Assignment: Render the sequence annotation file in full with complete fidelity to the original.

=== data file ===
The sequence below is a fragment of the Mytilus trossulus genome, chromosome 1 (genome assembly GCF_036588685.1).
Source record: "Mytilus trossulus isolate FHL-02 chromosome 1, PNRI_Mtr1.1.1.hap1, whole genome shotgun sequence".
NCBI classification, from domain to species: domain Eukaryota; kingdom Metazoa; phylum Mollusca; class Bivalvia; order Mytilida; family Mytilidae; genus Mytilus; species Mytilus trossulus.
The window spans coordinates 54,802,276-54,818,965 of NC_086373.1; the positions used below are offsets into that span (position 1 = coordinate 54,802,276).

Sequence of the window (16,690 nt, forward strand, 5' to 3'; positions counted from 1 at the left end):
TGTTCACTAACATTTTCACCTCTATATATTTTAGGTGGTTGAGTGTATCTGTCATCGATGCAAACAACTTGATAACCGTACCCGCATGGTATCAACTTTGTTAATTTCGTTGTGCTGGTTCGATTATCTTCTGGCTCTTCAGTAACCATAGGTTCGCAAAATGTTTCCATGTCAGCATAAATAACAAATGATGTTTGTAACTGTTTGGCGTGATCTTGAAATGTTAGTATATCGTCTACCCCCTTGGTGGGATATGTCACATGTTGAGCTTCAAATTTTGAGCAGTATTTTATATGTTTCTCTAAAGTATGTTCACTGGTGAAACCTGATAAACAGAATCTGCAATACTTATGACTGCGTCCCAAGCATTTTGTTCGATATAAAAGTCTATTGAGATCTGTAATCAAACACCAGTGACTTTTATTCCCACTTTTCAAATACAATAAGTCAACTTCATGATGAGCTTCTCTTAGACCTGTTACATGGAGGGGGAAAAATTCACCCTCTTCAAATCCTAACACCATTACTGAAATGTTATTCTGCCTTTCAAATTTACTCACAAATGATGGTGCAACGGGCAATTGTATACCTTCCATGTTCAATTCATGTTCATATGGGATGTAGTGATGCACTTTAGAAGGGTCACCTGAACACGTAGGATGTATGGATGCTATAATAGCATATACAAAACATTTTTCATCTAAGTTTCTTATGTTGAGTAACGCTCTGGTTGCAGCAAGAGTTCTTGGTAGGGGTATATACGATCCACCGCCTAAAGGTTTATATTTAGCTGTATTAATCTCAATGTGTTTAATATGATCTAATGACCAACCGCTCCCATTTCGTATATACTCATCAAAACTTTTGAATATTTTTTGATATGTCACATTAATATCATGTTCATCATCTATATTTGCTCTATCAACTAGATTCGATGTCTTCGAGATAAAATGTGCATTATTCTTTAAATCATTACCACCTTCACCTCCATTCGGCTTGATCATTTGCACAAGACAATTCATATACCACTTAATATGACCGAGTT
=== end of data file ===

The sequence below is a fragment of the Mytilus trossulus genome, chromosome 1 (genome assembly GCF_036588685.1).
Source record: "Mytilus trossulus isolate FHL-02 chromosome 1, PNRI_Mtr1.1.1.hap1, whole genome shotgun sequence".
NCBI classification, from domain to species: domain Eukaryota; kingdom Metazoa; phylum Mollusca; class Bivalvia; order Mytilida; family Mytilidae; genus Mytilus; species Mytilus trossulus.
The window spans coordinates 54,802,276-54,818,965 of NC_086373.1; the positions used below are offsets into that span (position 1 = coordinate 54,802,276).

Sequence of the window (16,690 nt, forward strand, 5' to 3'; positions counted from 1 at the left end):
TGTTCACTAACATTTTCACCTCTATATATTTTAGGTGGTTGAGTGTATCTGTCATCGATGCAAACAACTTGATAACCGTACCCGCATGGTATCAACTTTGTTAATTTCGTTGTGCTGGTTCGATTATCTTCTGGCTCTTCAGTAACCATAGGTTCGCAAAATGTTTCCATGTCAGCATAAATAACAAATGATGTTTGTAACTGTTTGGCGTGATCTTGAAATGTTAGTATATCGTCTACCCCCTTGGTGGGATATGTCACATGTTGAGCTTCAAATTTTGAGCAGTATTTTATATGTTTCTCTAAAGTATGTTCACTGGTGAAACCTGATAAACAGAATCTGCAATACTTATGACTGCGTCCCAAGCATTTTGTTCGATATAAAAGTCTATTGAGATCTGTAATCAAACACCAGTGACTTTTATTCCCACTTTTCAAATACAATAAGTCAACTTCATGATGAGCTTCTCTTAGACCTGTTACATGGAGGGGGAAAAATTCACCCTCTTCAAATCCTAACACCATTACTGAAATGTTATTCTGCCTTTCAAATTTACTCACAAATGATGGTGCAACGGGCAATTGTATACCTTCCATGTTCAATTCATGTTCATATGGGATGTAGTGATGCACTTTAGAAGGGTCACCTGAACACGTAGGATGTATGGATGCTATAATAGCATATACAAAACATTTTTCATCTAAGTTTCTTATGTTGAGTAACGCTCTGGTTGCAGCAAGAGTTCTTGGTAGGGGTATATACGATCCACCGCCTAAAGGTTTATATTTAGCTGTATTAATCTCAATGTGTTTAATATGATCTAATGACCAACCGCTCCCATTTCGTATATACTCATCAAAACTTTTGAATATTTTTTGATATGTCACATTAATATCATGTTCATCATCTATATTTGCTCTATCAACTAGATTCGATGTCTTCGAGATAAAATGTGCATTATTCTTTAAATCATTACCACCTTCACCTCCATTCGGCTTGATCATTTGCACAAGACAATTCATATACCACTTAATATGACCGAGTT